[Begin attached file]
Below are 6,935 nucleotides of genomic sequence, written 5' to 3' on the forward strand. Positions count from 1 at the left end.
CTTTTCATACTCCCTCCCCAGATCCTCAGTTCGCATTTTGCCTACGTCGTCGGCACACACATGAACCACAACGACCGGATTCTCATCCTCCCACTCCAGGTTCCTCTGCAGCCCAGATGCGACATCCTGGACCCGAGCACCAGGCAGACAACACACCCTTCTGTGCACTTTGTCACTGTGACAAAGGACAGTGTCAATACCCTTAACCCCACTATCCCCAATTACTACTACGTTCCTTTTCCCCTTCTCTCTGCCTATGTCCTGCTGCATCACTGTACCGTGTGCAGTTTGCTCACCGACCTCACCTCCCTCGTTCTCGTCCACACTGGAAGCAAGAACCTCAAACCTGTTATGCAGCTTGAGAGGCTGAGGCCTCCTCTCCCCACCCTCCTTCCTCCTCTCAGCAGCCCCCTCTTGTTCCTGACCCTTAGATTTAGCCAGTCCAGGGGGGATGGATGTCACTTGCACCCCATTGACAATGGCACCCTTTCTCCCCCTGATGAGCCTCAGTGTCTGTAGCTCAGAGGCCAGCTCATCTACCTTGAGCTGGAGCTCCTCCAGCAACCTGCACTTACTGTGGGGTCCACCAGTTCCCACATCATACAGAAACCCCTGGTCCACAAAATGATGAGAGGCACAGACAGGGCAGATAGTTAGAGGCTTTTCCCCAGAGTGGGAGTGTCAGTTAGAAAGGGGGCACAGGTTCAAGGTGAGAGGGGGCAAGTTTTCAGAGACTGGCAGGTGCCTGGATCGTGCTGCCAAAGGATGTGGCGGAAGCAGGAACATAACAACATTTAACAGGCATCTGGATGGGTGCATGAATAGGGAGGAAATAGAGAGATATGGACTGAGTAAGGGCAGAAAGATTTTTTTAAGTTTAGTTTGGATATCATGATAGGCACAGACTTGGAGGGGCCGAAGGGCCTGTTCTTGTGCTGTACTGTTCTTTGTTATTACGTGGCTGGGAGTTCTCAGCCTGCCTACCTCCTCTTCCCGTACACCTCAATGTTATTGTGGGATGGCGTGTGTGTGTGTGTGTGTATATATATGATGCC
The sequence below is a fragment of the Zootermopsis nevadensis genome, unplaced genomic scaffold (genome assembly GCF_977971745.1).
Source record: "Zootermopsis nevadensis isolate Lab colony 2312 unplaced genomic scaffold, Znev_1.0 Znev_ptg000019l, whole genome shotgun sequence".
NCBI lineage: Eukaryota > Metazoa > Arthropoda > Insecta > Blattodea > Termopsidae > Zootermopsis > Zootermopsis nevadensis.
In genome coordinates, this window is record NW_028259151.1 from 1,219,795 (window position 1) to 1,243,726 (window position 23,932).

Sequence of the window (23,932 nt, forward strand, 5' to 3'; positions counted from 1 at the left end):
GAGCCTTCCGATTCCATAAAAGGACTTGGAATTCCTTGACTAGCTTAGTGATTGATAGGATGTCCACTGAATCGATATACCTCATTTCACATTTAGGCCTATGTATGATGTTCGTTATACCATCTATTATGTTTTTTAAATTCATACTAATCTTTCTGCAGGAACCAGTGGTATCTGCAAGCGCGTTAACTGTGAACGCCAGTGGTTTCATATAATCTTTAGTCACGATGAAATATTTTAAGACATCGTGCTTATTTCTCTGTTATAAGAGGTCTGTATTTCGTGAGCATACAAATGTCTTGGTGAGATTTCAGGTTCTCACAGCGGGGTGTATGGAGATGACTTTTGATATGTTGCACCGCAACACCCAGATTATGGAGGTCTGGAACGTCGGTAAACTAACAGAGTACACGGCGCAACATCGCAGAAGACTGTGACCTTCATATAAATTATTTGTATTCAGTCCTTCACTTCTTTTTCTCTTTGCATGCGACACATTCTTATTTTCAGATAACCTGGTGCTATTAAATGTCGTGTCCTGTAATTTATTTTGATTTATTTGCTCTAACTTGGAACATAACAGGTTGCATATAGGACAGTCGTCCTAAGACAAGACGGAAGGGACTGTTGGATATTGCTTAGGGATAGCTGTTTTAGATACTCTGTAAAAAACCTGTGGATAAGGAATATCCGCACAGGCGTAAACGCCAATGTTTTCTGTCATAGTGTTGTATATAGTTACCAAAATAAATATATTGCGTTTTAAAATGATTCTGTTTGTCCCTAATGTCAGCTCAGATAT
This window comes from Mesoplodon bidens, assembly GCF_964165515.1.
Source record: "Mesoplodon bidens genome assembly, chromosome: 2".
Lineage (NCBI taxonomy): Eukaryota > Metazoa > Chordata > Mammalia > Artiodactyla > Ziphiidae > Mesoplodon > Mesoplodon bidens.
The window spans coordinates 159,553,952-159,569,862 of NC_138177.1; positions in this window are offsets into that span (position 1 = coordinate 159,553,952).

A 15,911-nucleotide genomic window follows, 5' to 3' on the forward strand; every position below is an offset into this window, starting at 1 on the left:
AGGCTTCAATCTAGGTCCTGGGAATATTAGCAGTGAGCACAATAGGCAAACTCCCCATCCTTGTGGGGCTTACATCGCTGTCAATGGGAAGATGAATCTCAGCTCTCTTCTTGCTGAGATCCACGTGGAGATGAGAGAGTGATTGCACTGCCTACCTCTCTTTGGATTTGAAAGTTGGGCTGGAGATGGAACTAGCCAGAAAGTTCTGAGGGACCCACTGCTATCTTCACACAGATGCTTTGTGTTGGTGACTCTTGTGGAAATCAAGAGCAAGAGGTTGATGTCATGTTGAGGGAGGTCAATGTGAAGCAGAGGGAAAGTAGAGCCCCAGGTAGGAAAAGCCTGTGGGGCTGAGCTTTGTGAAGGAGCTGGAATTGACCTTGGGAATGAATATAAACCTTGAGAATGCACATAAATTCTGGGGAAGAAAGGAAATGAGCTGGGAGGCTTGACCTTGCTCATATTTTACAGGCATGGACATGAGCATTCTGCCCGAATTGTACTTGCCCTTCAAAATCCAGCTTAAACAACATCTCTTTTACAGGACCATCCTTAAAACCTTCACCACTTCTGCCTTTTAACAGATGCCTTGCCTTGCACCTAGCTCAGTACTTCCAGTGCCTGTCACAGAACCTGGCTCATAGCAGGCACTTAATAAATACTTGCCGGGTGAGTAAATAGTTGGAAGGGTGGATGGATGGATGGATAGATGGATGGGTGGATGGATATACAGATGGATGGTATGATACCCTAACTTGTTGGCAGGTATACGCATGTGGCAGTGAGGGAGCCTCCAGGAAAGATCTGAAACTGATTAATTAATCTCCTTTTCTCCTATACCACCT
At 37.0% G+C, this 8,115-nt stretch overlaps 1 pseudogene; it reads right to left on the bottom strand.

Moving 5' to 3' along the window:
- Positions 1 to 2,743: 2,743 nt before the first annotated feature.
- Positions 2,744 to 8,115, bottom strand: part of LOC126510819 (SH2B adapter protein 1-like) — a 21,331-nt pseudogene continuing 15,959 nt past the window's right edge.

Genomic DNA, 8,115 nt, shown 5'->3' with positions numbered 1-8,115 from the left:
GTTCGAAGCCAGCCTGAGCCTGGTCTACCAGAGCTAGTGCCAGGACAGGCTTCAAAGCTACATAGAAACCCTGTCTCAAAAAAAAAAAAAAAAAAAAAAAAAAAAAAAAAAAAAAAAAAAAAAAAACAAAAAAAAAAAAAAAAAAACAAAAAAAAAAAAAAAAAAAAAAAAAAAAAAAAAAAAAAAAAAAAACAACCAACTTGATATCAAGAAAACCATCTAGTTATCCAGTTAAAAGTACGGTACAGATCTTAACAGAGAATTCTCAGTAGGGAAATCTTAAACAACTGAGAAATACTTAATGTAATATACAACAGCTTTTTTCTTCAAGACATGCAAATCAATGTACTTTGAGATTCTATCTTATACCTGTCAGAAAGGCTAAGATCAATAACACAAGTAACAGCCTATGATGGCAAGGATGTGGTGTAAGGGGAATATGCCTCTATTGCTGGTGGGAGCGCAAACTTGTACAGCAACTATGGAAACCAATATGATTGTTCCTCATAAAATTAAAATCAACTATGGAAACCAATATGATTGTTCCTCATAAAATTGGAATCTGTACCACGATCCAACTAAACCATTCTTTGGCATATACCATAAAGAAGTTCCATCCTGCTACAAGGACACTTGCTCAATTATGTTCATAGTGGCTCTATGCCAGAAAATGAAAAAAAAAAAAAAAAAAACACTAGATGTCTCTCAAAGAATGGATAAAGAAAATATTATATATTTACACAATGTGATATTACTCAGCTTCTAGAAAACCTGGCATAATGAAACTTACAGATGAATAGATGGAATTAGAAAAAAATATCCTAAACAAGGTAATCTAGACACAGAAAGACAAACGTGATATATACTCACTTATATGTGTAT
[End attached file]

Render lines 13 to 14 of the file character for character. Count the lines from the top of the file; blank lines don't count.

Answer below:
A 15,911-nucleotide genomic window follows, 5' to 3' on the forward strand; every position below is an offset into this window, starting at 1 on the left:
AGGCTTCAATCTAGGTCCTGGGAATATTAGCAGTGAGCACAATAGGCAAACTCCCCATCCTTGTGGGGCTTACATCGCTGTCAATGGGAAGATGAATCTCAGCTCTCTTCTTGCTGAGATCCACGTGGAGATGAGAGAGTGATTGCACTGCCTACCTCTCTTTGGATTTGAAAGTTGGGCTGGAGATGGAACTAGCCAGAAAGTTCTGAGGGACCCACTGCTATCTTCACACAGATGCTTTGTGTTGGTGACTCTTGTGGAAATCAAGAGCAAGAGGTTGATGTCATGTTGAGGGAGGTCAATGTGAAGCAGAGGGAAAGTAGAGCCCCAGGTAGGAAAAGCCTGTGGGGCTGAGCTTTGTGAAGGAGCTGGAATTGACCTTGGGAATGAATATAAACCTTGAGAATGCACATAAATTCTGGGGAAGAAAGGAAATGAGCTGGGAGGCTTGACCTTGCTCATATTTTACAGGCATGGACATGAGCATTCTGCCCGAATTGTACTTGCCCTTCAAAATCCAGCTTAAACAACATCTCTTTTACAGGACCATCCTTAAAACCTTCACCACTTCTGCCTTTTAACAGATGCCTTGCCTTGCACCTAGCTCAGTACTTCCAGTGCCTGTCACAGAACCTGGCTCATAGCAGGCACTTAATAAATACTTGCCGGGTGAGTAAATAGTTGGAAGGGTGGATGGATGGATGGATAGATGGATGGGTGGATGGATATACAGATGGATGGTATGATACCCTAACTTGTTGGCAGGTATACGCATGTGGCAGTGAGGGAGCCTCCAGGAAAGATCTGAAACTGATTAATTAATCTCCTTTTCTCCTATACCACCT